Reducing the Energy Required in Grinding Clinker to Cement – Some Case Studies.

Grinding clinker to finished cement consumes more energy than any other comminution process. World production of cement in 2009 was 2840 million tonnes and the energy required for comminution was 40-60 kWh/tonne depending on the clinker characteristics and the fineness of the finished cement. Machines used include single and multi compartment ball mills, HPGRs, vertical roller mills, centrifugal air separators, V separators, screens and crushers.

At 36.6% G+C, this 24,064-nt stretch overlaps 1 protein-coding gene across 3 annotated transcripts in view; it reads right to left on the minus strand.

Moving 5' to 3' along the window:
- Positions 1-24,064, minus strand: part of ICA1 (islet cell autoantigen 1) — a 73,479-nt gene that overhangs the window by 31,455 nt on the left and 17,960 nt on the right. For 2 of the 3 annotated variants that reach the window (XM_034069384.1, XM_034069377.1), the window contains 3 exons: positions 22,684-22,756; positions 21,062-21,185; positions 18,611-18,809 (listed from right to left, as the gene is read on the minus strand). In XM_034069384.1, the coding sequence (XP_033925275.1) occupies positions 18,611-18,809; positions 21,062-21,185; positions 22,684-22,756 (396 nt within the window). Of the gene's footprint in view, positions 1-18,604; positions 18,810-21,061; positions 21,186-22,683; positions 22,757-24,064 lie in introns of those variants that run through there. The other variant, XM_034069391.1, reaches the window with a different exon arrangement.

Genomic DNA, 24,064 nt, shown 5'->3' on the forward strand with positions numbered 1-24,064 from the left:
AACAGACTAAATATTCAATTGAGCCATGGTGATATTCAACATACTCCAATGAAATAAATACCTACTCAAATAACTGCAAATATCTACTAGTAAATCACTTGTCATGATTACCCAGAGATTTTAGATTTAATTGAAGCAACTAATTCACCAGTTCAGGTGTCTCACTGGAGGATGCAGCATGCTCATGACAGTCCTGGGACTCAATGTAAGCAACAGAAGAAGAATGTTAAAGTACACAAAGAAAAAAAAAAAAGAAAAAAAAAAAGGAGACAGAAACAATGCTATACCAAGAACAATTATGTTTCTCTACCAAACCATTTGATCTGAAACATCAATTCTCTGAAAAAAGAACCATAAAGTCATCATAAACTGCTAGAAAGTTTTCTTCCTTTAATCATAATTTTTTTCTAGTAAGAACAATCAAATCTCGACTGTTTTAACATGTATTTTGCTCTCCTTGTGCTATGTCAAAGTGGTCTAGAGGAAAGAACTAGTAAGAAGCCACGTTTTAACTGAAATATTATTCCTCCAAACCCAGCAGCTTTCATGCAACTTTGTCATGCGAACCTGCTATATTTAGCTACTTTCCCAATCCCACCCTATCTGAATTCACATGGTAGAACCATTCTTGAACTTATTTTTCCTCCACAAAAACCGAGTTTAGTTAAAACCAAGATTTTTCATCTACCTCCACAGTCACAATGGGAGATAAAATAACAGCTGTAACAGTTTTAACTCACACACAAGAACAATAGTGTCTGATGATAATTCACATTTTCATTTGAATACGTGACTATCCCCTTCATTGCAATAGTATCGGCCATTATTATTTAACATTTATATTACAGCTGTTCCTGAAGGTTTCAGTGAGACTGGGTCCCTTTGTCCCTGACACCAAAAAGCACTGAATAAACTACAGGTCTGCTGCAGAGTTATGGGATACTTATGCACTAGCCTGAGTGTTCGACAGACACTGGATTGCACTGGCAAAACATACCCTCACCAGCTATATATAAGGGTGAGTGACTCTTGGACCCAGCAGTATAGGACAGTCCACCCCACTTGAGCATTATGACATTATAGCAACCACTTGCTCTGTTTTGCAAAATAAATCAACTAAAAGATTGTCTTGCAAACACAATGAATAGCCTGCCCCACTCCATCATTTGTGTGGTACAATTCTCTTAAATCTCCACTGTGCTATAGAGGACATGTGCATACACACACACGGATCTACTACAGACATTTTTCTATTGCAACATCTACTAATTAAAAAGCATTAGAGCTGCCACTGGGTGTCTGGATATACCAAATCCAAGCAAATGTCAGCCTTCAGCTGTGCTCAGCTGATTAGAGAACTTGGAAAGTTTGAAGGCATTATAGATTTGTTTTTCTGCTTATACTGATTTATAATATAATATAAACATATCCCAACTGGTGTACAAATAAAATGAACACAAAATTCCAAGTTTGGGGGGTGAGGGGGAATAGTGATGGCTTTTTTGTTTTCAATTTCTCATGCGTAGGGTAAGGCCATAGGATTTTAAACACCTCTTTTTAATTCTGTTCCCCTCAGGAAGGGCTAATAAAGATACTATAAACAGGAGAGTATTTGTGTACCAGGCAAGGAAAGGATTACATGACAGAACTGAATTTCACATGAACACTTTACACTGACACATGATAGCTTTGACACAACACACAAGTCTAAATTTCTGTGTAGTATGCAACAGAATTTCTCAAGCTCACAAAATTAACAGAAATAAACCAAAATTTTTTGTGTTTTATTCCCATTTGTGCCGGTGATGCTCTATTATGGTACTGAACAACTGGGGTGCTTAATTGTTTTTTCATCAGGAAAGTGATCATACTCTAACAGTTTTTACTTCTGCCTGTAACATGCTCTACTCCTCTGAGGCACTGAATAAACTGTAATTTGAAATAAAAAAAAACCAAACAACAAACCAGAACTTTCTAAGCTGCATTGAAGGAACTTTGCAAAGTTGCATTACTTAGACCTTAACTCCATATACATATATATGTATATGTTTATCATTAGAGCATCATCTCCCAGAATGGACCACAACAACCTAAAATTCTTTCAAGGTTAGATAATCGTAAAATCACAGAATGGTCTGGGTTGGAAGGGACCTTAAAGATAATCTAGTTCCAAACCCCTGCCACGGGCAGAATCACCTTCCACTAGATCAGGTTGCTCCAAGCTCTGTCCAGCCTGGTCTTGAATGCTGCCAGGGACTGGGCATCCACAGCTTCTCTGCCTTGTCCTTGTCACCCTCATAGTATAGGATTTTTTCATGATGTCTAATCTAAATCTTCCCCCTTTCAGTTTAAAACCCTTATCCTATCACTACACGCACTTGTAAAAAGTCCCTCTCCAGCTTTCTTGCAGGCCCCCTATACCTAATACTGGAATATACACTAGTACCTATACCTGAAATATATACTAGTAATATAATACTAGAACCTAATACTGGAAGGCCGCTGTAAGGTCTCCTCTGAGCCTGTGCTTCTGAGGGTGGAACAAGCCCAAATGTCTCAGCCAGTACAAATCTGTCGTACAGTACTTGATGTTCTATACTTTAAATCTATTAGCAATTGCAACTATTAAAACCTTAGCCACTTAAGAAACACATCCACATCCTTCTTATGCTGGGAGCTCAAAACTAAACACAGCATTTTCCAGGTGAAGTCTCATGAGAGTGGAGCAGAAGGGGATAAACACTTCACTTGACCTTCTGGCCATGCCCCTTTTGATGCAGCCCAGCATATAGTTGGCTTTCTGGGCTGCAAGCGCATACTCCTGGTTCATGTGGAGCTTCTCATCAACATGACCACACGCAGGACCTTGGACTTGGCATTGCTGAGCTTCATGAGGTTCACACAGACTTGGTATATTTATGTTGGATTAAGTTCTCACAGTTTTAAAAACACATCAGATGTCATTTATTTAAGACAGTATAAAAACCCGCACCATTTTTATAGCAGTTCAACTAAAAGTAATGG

The circuit most commonly used consists of a closed circuit HPGR followed by a single compartment ball mill and an air separator, and in operation the variables are adjusted to obtain maximum throughput with no loss of quality of the separator fines. A common objective in cement plants is to reduce energy consumption without affecting the particle size in the finished cement and simulation is used as one procedure to achieve this. Models are now available for all the machines commonly used in clinker circuits and circuit optimisation studies using simulation have been carried out in many plants leading to decrease in energy consumption per tonne of cement. In this paper the models used will be discussed briefly and several case studies will be reviewed which will highlight the effect of change in ball size in a two compartment mill, the role of the HPGR in an HPGR – ball mill – air separator circuit, and the use of a high intensity vibrating mill for producing finished cement with high additive ratio.